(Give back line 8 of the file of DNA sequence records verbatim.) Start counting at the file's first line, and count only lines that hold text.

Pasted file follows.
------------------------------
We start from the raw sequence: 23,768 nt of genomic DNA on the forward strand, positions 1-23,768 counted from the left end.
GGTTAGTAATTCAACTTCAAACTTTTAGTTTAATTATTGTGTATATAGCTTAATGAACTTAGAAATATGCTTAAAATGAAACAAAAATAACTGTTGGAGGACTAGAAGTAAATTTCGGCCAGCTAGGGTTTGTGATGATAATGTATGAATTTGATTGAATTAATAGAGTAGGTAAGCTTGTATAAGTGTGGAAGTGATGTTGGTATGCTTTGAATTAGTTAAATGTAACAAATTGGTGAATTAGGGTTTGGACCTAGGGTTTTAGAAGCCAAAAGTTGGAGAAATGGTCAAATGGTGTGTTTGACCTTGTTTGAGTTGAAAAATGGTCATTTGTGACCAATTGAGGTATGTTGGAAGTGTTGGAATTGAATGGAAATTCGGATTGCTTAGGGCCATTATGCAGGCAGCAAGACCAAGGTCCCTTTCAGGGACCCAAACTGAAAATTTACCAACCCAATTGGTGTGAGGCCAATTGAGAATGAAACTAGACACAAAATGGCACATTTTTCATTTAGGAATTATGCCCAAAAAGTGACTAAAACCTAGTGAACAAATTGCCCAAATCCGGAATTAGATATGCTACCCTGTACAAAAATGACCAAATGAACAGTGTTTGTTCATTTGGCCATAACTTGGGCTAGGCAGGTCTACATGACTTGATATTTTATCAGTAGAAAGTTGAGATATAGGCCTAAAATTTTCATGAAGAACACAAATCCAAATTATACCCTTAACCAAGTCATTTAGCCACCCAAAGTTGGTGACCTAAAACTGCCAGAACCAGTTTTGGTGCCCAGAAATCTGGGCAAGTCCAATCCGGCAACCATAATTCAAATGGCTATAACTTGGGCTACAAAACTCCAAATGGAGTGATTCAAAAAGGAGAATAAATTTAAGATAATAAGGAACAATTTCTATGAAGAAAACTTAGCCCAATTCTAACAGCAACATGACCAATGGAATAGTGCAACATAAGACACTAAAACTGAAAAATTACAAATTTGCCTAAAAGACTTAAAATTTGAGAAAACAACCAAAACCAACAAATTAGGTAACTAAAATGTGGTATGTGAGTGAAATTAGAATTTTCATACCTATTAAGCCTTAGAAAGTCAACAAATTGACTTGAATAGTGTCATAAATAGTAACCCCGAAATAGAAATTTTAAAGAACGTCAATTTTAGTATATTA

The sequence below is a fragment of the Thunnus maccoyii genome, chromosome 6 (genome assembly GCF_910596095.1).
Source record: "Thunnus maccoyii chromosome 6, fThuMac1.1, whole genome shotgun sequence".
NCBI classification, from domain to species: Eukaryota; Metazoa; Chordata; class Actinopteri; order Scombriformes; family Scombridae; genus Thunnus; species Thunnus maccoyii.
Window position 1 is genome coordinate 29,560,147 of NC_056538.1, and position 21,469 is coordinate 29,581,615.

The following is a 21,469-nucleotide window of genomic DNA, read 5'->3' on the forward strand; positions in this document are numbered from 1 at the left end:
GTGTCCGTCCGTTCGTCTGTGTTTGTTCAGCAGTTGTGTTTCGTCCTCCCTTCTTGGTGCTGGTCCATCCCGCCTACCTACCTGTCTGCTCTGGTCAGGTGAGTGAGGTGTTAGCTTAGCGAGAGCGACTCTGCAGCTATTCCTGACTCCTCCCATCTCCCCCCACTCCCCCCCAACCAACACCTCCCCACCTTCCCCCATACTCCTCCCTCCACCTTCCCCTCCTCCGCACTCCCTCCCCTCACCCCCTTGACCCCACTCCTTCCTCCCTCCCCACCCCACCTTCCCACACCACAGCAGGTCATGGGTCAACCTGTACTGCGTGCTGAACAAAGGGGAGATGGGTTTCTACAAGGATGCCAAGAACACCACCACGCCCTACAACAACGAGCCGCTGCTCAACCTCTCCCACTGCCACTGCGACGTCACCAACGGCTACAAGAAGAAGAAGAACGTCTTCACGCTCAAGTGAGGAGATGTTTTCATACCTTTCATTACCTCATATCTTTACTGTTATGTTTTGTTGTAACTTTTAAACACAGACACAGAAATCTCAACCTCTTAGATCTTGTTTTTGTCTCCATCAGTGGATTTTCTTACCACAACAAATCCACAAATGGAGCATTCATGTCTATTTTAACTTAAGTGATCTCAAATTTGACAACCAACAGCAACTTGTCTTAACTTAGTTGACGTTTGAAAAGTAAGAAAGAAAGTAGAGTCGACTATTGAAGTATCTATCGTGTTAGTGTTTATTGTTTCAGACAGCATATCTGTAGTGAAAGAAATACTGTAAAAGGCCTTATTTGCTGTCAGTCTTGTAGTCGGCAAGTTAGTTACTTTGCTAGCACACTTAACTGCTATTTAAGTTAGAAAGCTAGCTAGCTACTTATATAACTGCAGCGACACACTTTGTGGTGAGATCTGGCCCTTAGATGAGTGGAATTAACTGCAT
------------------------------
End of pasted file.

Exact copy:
GTGTCCGTCCGTTCGTCTGTGTTTGTTCAGCAGTTGTGTTTCGTCCTCCCTTCTTGGTGCTGGTCCATCCCGCCTACCTACCTGTCTGCTCTGGTCAGGTGAGTGAGGTGTTAGCTTAGCGAGAGCGACTCTGCAGCTATTCCTGACTCCTCCCATCTCCCCCCACTCCCCCCCAACCAACACCTCCCCACCTTCCCCCATACTCCTCCCTCCACCTTCCCCTCCTCCGCACTCCCTCCCCTCACCCCCTTGACCCCACTCCTTCCTCCCTCCCCACCCCACCTTCCCACACCACAGCAGGTCATGGGTCAACCTGTACTGCGTGCTGAACAAAGGGGAGATGGGTTTCTACAAGGATGCCAAGAACACCACCACGCCCTACAACAACGAGCCGCTGCTCAACCTCTCCCACTGCCACTGCGACGTCACCAACGGCTACAAGAAGAAGAAGAACGTCTTCACGCTCAAGTGAGGAGATGTTTTCATACCTTTCATTACCTCATATCTTTACTGTTATGTTTTGTTGTAACTTTTAAACACAGACACAGAAATCTCAACCTCTTAGATCTTGTTTTTGTCTCCATCAGTGGATTTTCTTACCACAACAAATCCACAAATGGAGCATTCATGTCTATTTTAACTTAAGTGATCTCAAATTTGACAACCAACAGCAACTTGTCTTAACTTAGTTGACGTTTGAAAAGTAAGAAAGAAAGTAGAGTCGACTATTGAAGTATCTATCGTGTTAGTGTTTATTGTTTCAGACAGCATATCTGTAGTGAAAGAAATACTGTAAAAGGCCTTATTTGCTGTCAGTCTTGTAGTCGGCAAGTTAGTTACTTTGCTAGCACACTTAACTGCTATTTAAGTTAGAAAGCTAGCTAGCTACTTATATAACTGCAGCGACACACTTTGTGGTGAGATCTGGCCCTTAGATGAGTGGAATTAACTGCAT